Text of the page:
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Found many tutorials to create 3D text (extrusion, shadow, bevel effect etc.), but that is not what I am looking for. What I am looking for, is a way using which I could use text as "skin" to wrap over any arbitrary object.

The simplest example I can think of, is the HTML5 logo:

enter image description here

...where the numeral 5, is wrapped as skin over a cuboid, including lighting effect. With dedicated 3D drawing applications, I presume that it'd be a nearly trivial task, but without extensive (manually intensive) path twiddling, is it possible ? The lighting part, I think I can figure out though.

PS> I would like to be able to work with text of pretty much any font, so I am looking for a solution, which can work with arbitrary shapes/paths, that can then be "skinned" onto the surface of any 3D object.

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I think the html5 logo is made as a "flat" vector image; There are no 3D objects there as far as i can see, only a bit of "shadow". I would think Inkscape have the option of wrapping an image on a 3D object, though I am a noob in inkscape. Some expert will surely come around and help you :) –  Benteh Jun 1 at 10:13
    
Right... it is indeed a "flat" vector image, but it gives the impression of being 3G, especially the bottom part of it. It was a handy example, perhaps not the best one. –  jay Jun 1 at 18:51
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You need a 3D rendering tool. Inkscape isn't the tool for this. –  DA01 Jun 1 at 19:10

3 Answers 3

You can do something like this using Live Path Effects, specifically Envelope Deformation.

  1. Draw your path to deform (in your case, the number; you have to convert it to path though)
  2. Draw the deformation shape (in your case, an outline of the shield)
  3. Path -> Path Effect Editor...
  4. Select the path to deform
  5. Using the controls in the path effect editor dialog and snapping, change the deformation paths to match the shield
  6. Remove or hide the shield shape

Effect (I used Courier as the starting font):

Envelope Deformation  result

Note that the shape you get may not be perfect, so you may need to convert it to path and tweak it a little.

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As put in the comments, you need a 3D rendering tool - not Inkscape - and you probably need to learn more about drawing and perspective. No offense intended - but the "3Dish" effect of the HTML5 logo is very far of what will be obtained in a tool that really takes 3D into account - you should really strengthen a little bit of your knowledge in this area specially if you need to deal with it professionally.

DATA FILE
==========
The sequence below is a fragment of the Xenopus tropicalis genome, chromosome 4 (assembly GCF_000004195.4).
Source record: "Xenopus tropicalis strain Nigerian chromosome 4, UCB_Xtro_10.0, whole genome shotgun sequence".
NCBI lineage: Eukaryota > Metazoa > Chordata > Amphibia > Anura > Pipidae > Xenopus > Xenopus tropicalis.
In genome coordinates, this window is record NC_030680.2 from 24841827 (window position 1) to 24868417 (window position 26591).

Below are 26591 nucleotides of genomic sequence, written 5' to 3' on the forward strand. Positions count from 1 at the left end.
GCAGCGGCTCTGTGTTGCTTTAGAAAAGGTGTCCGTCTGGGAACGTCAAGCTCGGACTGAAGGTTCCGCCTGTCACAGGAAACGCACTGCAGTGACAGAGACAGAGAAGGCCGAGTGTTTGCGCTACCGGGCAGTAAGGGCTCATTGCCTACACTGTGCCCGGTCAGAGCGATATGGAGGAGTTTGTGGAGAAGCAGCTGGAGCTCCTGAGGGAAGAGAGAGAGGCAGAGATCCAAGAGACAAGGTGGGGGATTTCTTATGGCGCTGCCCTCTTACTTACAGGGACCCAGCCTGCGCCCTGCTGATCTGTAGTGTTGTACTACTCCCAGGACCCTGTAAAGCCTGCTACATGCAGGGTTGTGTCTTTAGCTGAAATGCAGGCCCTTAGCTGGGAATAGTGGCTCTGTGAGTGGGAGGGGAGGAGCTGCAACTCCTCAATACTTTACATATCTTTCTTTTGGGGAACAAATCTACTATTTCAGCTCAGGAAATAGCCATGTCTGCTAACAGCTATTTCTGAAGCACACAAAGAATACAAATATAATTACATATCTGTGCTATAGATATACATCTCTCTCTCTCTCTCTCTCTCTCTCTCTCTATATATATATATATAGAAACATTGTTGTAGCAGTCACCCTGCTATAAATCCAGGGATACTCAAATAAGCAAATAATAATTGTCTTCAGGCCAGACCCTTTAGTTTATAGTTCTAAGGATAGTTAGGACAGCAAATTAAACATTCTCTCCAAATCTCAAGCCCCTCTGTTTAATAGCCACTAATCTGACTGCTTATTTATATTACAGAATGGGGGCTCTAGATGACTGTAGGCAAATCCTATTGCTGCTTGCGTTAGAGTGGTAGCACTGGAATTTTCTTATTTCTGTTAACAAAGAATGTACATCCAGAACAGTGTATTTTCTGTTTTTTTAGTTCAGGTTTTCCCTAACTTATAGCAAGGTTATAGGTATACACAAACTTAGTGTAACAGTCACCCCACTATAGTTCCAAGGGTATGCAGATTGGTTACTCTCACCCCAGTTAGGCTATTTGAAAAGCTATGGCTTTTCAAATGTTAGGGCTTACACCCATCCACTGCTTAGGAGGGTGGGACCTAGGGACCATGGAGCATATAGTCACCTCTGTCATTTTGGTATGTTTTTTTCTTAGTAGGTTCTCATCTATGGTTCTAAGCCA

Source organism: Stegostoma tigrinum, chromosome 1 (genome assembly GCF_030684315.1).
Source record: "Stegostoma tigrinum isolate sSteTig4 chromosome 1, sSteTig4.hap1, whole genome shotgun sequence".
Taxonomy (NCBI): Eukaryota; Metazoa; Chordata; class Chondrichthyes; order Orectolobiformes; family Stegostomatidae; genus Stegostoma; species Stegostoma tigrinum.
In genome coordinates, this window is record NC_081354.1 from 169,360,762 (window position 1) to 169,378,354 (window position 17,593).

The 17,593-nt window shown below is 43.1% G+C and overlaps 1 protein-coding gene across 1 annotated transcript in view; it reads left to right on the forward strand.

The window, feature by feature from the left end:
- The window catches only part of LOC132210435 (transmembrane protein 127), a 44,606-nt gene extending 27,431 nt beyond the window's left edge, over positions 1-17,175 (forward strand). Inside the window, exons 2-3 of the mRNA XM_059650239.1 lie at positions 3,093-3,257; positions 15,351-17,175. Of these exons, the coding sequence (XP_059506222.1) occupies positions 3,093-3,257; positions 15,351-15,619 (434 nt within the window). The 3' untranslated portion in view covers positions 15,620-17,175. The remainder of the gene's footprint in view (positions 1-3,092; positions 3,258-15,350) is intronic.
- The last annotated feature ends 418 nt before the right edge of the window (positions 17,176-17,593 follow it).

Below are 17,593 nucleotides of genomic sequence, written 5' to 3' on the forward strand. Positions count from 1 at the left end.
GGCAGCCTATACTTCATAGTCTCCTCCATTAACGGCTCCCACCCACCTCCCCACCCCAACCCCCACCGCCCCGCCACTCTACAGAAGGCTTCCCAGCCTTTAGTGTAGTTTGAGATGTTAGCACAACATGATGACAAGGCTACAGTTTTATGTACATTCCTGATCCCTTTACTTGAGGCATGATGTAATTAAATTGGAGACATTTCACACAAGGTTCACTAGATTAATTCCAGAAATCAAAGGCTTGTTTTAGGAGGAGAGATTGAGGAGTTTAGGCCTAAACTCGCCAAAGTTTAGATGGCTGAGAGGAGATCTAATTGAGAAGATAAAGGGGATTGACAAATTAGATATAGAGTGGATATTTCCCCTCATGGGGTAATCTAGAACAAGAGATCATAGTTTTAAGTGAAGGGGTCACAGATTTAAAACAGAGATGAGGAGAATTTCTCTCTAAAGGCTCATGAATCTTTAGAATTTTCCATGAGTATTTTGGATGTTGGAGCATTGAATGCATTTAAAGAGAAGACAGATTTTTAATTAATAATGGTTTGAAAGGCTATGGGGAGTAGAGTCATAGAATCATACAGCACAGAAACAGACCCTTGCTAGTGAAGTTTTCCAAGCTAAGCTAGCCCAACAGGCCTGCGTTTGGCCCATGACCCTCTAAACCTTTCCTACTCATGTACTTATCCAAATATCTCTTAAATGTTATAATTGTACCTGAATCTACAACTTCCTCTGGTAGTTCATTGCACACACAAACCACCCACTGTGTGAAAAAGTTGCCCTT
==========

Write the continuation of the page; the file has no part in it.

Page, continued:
Blender3D is such a 3D tool - for realistic looking 3D effects - it will give you nothing close to the HTML5 logo level of abstraction from 3D. That one has been created in a vector tool, taking care to emulate the 3D "feeling" of the surface and faking the shadows.

If you simply want to adjust the perspective of some text to a rotated 3D lat area, like the cover of a book, or stamp text on the sides of a cube: inkscape could do that but it once: what is needed is a free perspective transform. Inkscape even allows you to specify your 2D transform matrix, but it does not allow you to visually match your transformed object to the target. You can do that in GIMP - it's perspective tool is cool for that, and easy to use - but it is a raster based tool, so it might not fit you. (Maybe you can load your art as separate layers in GIMP, use the perspective tool there to check the needed transformation matrix coefficients, and type those back in inkscape (object->transform, Matrix tab). You'd still have to manually apply shadding, clipping text at the edges of a "cube", and transform both sides indepently, and so on.

As a rule of thumb: this kind of stuff is either drawn from scratch, by someone who grasps the fundamentals of perspective and 3D drawing - or done in a real 3D program, like Blender.

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Point taken - yes, there's a lot to learn. I was hoping for something along the lines of a transformation tool, that might make may task easy, without perhaps achieving what would may be possible with dedicated 3D design/drawing tools like Blender. Your answer clarifies the matter quiet well. –  jay Jun 4 at 5:50

you might be able to use Google SketchUp to achieve the effect. It is relatively easy to learn (especially if your just making simple 3D shapes). you can create your own materiel and apply it to an object. If you have little or no 3D modeling experience it will probably take several hours or more to learn SketchUp. you may be better off manually distorting the paths so they appear 3D, especially if the shape is simple.

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